One of the major technical problems involved in any criminal investigation is the correct handling of evidence - actually the need for avoiding handling of the items found at the site of a crime that may be connected to the crime, or which otherwise may be used to identify the perpetrator of the crime. The need for minimal handling of the item found is to prevent obliteration or confusion of fingerprints that may exist on the article of evidence.

Fingerprinting is most frequently performed by dusting the item of evidence with latent print powder, then applying a fixative to the dusted item. The fingerprints then become visible, and can be photographed and lifted from the item using fingerprint lifting tape, and placed on a card with an appropriately colored background for later use as evidence. On large items, such as automobiles, this dusting is usually done at the crime scene. Smaller, transportable items, such as a handgun found at the site of a crime, are typically placed in a plastic bag, cardboard box, or similar container, and taken to a crime lab for fingerprint analysis. This procedure involves the handling of the item at least twice: first, as the item is picked up and placed into a bag or other container for transport, and secondly, as the item is removed from the container at the lab. Subsequent handling may occur as the article is moved about at the lab, including movement during processing. Boxes and bags used to carry the items frequently smudge or otherwise destroy the fingerprints.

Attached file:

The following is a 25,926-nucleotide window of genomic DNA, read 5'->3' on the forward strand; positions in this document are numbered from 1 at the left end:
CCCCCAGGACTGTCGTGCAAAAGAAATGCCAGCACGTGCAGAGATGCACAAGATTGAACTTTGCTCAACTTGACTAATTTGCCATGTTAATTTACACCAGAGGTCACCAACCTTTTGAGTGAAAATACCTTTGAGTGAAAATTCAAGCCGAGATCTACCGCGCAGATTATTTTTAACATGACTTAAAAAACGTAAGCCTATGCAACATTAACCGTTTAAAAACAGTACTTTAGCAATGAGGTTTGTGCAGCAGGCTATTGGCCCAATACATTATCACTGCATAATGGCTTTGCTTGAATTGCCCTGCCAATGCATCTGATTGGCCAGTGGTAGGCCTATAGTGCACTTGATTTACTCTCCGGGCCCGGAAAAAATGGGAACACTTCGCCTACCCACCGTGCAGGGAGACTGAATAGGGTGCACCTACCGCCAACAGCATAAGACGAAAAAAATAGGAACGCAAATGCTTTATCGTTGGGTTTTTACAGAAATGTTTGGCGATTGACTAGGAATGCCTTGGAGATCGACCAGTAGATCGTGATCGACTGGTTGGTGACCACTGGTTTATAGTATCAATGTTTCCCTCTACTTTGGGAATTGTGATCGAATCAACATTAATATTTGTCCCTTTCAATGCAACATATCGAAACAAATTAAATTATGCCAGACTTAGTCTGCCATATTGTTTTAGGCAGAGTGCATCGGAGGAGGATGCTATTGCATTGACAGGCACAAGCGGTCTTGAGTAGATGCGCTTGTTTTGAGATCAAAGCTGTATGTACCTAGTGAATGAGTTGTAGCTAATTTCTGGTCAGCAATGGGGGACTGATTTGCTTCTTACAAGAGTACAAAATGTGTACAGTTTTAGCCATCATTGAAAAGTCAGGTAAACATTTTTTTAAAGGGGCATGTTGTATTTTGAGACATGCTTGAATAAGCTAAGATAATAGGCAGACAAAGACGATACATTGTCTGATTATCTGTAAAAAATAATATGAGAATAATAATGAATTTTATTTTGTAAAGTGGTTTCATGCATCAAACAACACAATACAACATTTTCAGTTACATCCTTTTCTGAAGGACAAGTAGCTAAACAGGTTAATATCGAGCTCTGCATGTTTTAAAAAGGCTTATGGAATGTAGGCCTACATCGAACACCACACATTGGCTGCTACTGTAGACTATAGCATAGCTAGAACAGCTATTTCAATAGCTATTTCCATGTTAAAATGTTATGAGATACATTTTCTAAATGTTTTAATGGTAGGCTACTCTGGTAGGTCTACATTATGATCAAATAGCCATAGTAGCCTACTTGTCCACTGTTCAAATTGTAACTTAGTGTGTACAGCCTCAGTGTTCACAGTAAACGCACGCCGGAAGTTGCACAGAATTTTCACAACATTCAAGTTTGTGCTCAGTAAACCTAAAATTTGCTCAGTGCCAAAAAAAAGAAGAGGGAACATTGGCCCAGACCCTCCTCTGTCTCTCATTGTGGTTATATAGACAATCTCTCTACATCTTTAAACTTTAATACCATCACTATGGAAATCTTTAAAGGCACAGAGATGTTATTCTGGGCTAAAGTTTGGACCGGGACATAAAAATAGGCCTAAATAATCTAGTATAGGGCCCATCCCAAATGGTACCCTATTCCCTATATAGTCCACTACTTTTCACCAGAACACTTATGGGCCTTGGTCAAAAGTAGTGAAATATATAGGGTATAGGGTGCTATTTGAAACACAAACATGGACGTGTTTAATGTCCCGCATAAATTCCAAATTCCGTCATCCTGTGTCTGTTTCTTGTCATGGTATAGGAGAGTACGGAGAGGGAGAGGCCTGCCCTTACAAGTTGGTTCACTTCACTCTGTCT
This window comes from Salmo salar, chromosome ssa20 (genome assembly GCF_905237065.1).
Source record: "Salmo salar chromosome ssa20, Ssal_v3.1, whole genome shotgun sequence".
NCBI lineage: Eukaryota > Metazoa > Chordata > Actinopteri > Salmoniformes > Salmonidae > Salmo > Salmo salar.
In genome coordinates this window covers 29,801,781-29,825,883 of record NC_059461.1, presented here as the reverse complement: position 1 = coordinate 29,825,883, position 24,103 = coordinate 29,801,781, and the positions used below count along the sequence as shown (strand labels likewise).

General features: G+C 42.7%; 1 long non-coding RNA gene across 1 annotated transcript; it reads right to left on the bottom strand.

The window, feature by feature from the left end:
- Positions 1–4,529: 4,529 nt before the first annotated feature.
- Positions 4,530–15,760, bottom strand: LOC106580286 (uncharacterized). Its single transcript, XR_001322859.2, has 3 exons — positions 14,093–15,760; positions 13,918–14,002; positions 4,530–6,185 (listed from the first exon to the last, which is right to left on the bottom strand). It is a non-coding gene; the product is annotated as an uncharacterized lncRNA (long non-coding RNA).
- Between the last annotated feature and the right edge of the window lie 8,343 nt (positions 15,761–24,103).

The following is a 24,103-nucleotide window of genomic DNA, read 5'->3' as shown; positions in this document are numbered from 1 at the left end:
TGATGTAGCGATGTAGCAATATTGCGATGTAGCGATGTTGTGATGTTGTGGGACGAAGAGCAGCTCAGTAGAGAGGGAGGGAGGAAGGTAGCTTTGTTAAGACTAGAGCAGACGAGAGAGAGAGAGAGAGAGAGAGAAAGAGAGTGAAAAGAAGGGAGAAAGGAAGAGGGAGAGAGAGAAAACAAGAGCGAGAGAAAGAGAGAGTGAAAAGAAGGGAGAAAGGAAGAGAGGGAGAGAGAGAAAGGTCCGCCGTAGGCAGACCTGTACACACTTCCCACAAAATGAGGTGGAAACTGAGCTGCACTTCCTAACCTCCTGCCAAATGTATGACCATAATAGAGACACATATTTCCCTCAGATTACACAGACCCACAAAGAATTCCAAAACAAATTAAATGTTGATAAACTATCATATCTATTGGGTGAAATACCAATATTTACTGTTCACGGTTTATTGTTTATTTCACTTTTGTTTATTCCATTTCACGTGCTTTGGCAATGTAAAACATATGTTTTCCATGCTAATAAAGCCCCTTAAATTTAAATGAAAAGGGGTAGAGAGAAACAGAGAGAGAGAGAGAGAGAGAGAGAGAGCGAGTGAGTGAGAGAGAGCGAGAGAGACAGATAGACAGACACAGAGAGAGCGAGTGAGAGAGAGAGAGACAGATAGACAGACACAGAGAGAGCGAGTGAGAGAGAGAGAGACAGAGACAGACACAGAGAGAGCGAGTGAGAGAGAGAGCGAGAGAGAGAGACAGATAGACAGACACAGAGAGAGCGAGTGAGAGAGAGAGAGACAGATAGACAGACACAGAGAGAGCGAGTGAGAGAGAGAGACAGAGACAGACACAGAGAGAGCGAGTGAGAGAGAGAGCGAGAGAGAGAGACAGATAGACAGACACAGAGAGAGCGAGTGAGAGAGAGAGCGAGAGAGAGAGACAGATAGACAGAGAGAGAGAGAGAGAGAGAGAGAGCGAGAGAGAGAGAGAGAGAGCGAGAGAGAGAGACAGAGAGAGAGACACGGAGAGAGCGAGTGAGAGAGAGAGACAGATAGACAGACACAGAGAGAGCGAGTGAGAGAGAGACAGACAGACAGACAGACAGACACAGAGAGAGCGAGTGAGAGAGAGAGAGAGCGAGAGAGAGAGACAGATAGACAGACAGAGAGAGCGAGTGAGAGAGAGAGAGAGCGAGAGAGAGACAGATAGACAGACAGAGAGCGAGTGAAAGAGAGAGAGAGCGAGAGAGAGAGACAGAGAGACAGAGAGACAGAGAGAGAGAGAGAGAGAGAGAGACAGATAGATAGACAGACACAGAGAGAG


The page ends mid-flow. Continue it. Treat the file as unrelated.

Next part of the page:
Although law enforcement individuals and technicians wear gloves when performing these operations, gloves typically leave marks, and may smudge existing fingerprints. Such handling can cause problems, since, before dusting, it cannot be ascertained where critical fingerprints may exist.

Rigid carrying cases are known, including cases for carrying firearms, but none have the combination of support/contact points that are adjustable both vertically and horizontally and that also minimize surface contact with the gun while it is in the case. Lauve, U.S. Pat. No. 5,454,931 discloses a rack for transporting guns that has a series of supports for the gun base, and clips to hold and support the barrels. Hagemann, et al. , U.S. Pat. No. 5,678,686 discloses a rigid case into which a single rifle is placed. The rifle is supported within the case by cradles into which it is fastened.